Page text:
What sort of classes would OU faculty members devise if money were no object? Well, for one thing, they would bring in the best guest lecturers in their fields to stimulate interest and inspire students to delve more deeply.
In 2004-2005, President Boren began a program to provide extra funds to enhance courses already scheduled to be offered during the academic year in either the fall or the spring semester. Courses eligible for consideration must be semester-long, regularly scheduled courses. This program will be continued in academic year 2017-2018.
This fund provides up to a maximum of $20,000 in one-time funds per selected course to bring in several (about 3-5) experts in the field during the semester to interact with the students enrolled in the course and to give a lecture open to the public. In some cases, the visiting expert might also speak at a Presidential roundtable discussion that would include other undergraduate students and faculty.
Fall 2017 Presidential Dream Courses
Innovation & Entrepreneurship
Daniel W. Pullin, Price College of Business
Innovation & Entrepreneurship (ENT 2113) is for the student who wishes to gain entrepreneurial knowledge and skills that apply to multiple life paths in a wide array of settings. World class guest speakers and deans from 10 different OU Colleges will address the role of innovation from a cross-disciplinary perspective, and entrepreneurial opportunities in a variety of disciplines including technology, humanities, the physical and social sciences, and beyond. The course teaches how to think like an entrepreneur and how to integrate that style of thinking into the ways you live and work. It is an opportunity to examine how you might fit into the world of entrepreneurship. The course also features the nuts-and-bolts of creating, analyzing and launching enterprises such as new venture startups, social businesses, "intrapreneurship" in established companies, family businesses, franchises, and multiple other enterprises in which an innovative and entrepreneurial perspective is both valued and necessary.
Era of Russian Revolutions
Melissa K. Stockdale, Department of History
Most scholars regard the First World War and the Russian Revolution as the two seminal events of the 20th century. In the past two years, the experience of the world war has been explored in numerous publications and public commemorations, generating fascinating new insights into the war’s legacies. Similarly, 2017, which marks the centennial of the Russian Revolution, is stimulating lively new studies and debates. This Presidential Dream Course on the Russian Revolution will help students understand how this world historic event inspired such tremendous hopes and evoked so much fear and violence.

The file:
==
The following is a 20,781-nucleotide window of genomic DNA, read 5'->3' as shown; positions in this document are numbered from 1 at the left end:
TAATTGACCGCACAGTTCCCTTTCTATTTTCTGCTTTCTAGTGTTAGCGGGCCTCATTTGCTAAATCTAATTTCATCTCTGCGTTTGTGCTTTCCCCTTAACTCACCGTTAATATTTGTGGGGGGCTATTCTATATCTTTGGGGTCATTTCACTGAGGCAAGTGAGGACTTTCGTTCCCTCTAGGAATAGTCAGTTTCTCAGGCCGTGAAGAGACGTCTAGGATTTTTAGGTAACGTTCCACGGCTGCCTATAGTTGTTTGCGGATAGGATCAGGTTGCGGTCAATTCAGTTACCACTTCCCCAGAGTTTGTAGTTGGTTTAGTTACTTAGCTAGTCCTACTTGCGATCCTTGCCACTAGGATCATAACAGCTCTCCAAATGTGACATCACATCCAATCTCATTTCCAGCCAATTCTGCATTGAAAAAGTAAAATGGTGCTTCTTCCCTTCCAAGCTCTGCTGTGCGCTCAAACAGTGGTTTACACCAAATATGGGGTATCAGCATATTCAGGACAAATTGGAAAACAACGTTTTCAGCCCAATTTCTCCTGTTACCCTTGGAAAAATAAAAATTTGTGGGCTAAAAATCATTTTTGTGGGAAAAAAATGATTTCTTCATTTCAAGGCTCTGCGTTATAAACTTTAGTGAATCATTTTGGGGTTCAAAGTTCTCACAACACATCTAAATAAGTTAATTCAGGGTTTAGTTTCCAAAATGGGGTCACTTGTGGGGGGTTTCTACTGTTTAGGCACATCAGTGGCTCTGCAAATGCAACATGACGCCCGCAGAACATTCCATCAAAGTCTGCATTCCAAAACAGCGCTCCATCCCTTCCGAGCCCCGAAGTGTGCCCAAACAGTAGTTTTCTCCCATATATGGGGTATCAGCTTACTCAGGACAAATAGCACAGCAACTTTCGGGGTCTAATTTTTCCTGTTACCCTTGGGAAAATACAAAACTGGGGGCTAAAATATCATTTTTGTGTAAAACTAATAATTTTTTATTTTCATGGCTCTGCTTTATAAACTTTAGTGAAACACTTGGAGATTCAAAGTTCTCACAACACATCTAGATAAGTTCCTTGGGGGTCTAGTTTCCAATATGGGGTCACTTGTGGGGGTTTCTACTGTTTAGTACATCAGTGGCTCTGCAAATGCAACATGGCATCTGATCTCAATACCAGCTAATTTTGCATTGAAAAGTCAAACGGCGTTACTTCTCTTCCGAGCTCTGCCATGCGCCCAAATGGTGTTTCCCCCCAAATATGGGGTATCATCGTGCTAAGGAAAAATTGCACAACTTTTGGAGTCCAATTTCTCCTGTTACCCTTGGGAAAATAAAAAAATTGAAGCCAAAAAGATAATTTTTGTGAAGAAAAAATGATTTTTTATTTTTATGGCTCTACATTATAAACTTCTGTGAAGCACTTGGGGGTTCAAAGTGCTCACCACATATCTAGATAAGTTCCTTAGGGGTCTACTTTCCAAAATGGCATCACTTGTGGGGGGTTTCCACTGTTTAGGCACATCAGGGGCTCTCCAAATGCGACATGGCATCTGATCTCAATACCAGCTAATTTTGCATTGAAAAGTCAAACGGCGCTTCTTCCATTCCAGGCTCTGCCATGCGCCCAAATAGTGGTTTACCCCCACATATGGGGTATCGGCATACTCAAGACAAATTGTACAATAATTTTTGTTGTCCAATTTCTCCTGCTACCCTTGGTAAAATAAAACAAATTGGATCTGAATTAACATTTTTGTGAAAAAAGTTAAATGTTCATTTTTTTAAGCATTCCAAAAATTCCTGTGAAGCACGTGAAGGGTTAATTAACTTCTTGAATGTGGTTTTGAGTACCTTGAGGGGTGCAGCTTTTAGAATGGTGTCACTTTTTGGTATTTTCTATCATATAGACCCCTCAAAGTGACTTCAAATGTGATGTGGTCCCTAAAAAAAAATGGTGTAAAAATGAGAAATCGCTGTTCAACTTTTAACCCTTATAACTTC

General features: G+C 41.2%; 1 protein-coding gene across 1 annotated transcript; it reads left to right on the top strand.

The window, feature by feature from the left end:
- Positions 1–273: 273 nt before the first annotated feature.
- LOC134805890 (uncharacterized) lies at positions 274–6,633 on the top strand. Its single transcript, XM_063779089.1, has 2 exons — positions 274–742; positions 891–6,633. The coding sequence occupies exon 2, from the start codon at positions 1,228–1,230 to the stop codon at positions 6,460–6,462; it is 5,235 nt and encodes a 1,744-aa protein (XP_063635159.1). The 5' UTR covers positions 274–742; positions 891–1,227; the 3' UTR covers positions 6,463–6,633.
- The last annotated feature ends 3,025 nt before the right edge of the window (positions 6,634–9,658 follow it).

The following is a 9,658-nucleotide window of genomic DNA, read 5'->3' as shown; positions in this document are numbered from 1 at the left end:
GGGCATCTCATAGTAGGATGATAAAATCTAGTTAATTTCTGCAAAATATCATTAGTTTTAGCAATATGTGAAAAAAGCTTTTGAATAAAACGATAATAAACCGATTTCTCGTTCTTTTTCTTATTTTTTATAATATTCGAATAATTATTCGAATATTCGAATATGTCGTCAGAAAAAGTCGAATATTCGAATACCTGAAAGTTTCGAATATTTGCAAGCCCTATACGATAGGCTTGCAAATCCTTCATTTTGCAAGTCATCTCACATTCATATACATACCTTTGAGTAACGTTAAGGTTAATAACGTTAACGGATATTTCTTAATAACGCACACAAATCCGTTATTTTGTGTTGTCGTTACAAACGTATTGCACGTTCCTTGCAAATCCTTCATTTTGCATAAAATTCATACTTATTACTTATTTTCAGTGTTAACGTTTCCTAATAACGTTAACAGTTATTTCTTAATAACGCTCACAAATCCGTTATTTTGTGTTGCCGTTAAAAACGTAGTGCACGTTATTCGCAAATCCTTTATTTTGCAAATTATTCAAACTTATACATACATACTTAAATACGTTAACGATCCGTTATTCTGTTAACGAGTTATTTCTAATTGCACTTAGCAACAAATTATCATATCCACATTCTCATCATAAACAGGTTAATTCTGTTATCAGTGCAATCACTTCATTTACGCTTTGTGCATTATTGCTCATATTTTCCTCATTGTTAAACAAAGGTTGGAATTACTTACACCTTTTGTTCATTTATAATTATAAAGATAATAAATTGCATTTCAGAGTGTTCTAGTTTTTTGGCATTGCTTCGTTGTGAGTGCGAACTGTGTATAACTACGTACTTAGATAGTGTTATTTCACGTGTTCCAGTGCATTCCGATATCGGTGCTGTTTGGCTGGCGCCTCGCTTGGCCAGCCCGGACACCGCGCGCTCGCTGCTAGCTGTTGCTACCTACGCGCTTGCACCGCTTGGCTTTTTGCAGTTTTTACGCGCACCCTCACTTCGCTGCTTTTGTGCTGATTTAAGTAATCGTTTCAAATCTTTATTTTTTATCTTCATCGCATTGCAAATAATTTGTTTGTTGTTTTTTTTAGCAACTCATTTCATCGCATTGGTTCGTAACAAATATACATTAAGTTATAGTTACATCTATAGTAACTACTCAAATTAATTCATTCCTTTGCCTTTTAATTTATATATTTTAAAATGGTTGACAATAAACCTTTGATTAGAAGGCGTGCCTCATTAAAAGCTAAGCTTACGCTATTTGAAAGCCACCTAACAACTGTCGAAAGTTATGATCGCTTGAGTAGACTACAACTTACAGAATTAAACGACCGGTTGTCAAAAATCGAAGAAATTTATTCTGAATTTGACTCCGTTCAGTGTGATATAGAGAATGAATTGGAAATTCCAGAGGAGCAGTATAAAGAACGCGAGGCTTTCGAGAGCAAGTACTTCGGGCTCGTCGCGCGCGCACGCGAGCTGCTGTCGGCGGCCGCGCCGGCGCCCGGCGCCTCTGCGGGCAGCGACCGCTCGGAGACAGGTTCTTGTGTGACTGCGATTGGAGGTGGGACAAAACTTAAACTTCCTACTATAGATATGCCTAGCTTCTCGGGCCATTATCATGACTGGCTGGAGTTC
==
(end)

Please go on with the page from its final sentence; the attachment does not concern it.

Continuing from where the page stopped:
Africa and the Urge to Help
Andreana Prichard, Honors College
As “Kony 2012,” Matt Damon’s “H2O Africa” organization, TOM’s Shoes, Product (RED), Global Brigades, or mission trips to Africa suggest, the relationship between the international community and Africa is often characterized by a sense of wanting to “help” or to “save” Africans. Economists, scholars, policy makers and global health workers, however, debate the efficacy of the myriad aid efforts directed towards Africa: while some argue that aid and intervention are essential to solving the “emergency” that characterizes contemporary Africa, others declare that aid and intervention do far more harm than good on the continent. Both critics and supporters will concede, however, that so-called “humanitarian” interventions into Africa haven’t always had the most humane results. This class will take up the complex and sometimes ironic history of “humanitarianism” in sub-Saharan Africa through an exploration of several topics—such as slavery and abolition, HIV/AIDS and Ebola, mission work, and cash payments and child sponsorship initiatives. We will also explore the development of the discourse of “humanitarianism” and “helping” as directed towards Africa, and we will attempt to examine our own relationship with the continent and it’s past, present, and future.
Journalism Under Siege
John Schmeltzer, Gaylord College of Journalism
Mike Boettcher, Gaylord College of Journalism
Journalism has never been more dangerous. Whether it is covering the war against ISIS in Iraq and Syria, covering riots in the streets of Baltimore or reporting on a presidential campaign, journalists say they have never felt so unsafe just doing their job. Journalism Under Siege will explore the increasingly tense events journalists are asked to witness and report upon. Whether it is the images of atrocities moving across the world’s wire services or being assaulted while doing their job, journalists are dealing with the trauma of events from which they mostly were able in the past to shield themselves. The course will discuss the changes that have impacted journalism in the past 20 years as the internet has brought the sounds and sights of crisis into the computer terminal sitting benignly on a desk.
Exploring Medieval & Renaissance Studies
Joyce Coleman, Department of English
MRS 3023 provides an overview of the history, literature, art, and music of the Middle Ages and Renaissance, including hands-on work with medieval manuscripts and early printed books. This course will be taught by a series of OU faculty lecturing in their area of expertise, coordinated by a faculty member who will be present at every class and will serve as instructor of record. As a Presidential Dream Course, we will also be bringing in guest speakers and holding associated events, to all of which the students will be invited. The course has been approved for general-education credit and can be used for major credit in English, History, and History of Science.